# How can you make a square without a square?

There are many tutorials on making a square to check that corners are 90 degrees, but they all require you to use a square to check.

So how can you make a square, without using a square? How were they originally made if the accuracy needed to be right, but modern methods of measurement and manufacture were not available?

I'm just starting out with woodworking, and as I don't have a project I want to complete as yet, I'm interested in making many of the tools I'd use as part of the learning process (mallets, squares, marker gauge, etc.).

Budget is very tight, but I don't mind incremental steps to the end goal, such as making a just-about-good-enough bench on which to build a better one. I've been watching a lot of Paul Sellers Youtube videos and they have spurred me on.

• Lego plates at least 4 studs wide. – LosManos Jun 19 '16 at 17:52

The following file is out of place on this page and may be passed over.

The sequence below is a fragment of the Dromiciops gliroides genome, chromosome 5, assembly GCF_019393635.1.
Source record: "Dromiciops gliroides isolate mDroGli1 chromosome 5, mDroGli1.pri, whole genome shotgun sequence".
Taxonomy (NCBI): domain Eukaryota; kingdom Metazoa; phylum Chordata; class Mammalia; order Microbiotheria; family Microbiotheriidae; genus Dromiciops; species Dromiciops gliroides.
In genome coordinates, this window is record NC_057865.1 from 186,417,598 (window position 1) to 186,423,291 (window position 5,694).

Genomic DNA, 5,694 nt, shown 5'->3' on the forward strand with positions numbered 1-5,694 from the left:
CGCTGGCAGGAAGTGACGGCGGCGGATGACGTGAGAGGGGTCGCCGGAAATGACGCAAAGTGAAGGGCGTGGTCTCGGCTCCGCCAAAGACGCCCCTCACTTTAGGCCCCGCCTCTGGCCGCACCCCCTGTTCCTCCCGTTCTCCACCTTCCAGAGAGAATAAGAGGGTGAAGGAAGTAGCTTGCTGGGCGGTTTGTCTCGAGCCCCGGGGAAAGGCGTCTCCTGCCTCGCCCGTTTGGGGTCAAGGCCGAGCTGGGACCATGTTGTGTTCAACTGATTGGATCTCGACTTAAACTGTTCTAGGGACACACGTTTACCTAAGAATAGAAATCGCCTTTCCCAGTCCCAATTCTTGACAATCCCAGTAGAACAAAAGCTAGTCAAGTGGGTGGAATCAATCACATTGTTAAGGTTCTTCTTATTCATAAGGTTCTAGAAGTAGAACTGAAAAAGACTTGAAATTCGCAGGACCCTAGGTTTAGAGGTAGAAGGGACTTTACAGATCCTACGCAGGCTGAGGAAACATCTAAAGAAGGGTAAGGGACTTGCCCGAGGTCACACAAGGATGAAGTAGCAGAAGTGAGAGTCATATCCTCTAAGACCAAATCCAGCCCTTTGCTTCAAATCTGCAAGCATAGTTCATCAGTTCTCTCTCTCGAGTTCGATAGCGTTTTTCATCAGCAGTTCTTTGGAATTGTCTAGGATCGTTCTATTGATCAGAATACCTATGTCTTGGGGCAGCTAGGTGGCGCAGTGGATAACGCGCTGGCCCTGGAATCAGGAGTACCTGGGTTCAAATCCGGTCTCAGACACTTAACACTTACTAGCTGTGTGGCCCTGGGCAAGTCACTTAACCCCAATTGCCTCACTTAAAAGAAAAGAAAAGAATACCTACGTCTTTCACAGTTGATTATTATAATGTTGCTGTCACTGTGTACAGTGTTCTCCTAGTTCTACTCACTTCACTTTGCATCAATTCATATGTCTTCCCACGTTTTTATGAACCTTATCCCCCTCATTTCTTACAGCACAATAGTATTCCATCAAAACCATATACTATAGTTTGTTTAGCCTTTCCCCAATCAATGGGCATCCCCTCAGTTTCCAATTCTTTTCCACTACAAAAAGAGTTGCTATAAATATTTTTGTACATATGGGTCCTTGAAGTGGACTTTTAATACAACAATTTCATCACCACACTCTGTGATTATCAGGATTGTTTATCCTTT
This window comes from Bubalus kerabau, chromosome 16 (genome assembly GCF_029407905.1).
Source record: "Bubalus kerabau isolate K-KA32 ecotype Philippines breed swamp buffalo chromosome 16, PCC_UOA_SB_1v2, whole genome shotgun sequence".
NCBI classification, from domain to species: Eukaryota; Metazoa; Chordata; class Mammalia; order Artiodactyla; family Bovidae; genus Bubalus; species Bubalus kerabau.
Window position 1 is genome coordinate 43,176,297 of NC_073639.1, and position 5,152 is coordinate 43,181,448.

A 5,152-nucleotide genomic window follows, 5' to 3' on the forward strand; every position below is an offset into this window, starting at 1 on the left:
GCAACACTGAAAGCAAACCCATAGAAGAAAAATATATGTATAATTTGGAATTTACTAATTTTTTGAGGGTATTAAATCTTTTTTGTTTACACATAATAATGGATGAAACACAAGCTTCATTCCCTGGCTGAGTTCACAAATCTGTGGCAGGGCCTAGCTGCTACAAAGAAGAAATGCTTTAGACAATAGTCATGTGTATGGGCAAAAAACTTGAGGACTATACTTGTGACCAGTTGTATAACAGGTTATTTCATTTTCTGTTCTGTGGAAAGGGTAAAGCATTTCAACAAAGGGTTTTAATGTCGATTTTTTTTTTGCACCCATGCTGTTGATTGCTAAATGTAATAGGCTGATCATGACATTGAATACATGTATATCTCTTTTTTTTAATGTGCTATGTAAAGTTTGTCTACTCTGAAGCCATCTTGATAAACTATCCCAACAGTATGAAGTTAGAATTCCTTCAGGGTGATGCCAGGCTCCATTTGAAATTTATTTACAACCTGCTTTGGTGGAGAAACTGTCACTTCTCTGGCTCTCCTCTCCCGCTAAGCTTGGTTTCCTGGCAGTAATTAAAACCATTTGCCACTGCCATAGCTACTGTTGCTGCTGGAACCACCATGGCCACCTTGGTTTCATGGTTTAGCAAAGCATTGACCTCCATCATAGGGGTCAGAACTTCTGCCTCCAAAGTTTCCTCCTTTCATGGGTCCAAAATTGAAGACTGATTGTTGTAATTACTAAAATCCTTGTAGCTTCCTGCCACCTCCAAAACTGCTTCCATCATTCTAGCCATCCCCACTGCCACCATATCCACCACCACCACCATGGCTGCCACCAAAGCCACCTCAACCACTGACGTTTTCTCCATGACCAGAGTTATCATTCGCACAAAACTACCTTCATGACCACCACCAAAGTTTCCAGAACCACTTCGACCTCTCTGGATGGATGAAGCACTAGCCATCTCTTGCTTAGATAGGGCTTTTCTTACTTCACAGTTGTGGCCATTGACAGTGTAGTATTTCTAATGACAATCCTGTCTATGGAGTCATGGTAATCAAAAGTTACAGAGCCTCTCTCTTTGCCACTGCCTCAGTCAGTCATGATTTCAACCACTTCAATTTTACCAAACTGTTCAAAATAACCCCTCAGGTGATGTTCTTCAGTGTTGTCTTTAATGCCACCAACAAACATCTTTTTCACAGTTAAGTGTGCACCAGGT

So how can you make a square, without using a square? How were they originally made if the accuracy needed to be right, but modern methods of measurement and manufacture were not available.

Rope, and Pythagoras triangle.

A long time ago, the Great Pyramid of Giza was built. This was way before any modern, recognised system of working out a square - and yet it is square.

We also know this, Pythagoras' Theorem:

So, if you create a triangle that has edges of length 3, 4 and 5 you can create a right angle.

How can they create a triangle like this? Tie 12 knots in a piece of rope, equally spaced:

And then make it into a triangle:

And that gives a right angle.

Budget is very tight but I don't mind incremental steps to the end goal.

I guess you have a piece of paper to hand? If you feel that is cheating, you could use a ruler to draw that triangle, or make it yourself with string.